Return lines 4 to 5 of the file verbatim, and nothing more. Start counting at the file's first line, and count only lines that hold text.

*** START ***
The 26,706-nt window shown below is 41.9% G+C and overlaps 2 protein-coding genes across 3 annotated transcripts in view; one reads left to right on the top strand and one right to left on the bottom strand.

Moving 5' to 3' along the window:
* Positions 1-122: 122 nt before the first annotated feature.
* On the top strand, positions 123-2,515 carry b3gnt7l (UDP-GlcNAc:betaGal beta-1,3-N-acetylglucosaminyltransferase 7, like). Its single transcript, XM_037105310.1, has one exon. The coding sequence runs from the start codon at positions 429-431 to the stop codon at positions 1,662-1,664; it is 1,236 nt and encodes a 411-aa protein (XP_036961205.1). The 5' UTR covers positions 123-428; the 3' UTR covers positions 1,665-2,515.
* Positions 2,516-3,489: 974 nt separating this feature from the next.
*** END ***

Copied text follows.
* On the top strand, positions 123-2,515 carry b3gnt7l (UDP-GlcNAc:betaGal beta-1,3-N-acetylglucosaminyltransferase 7, like). Its single transcript, XM_037105310.1, has one exon. The coding sequence runs from the start codon at positions 429-431 to the stop codon at positions 1,662-1,664; it is 1,236 nt and encodes a 411-aa protein (XP_036961205.1). The 5' UTR covers positions 123-428; the 3' UTR covers positions 1,665-2,515.
* Positions 2,516-3,489: 974 nt separating this feature from the next.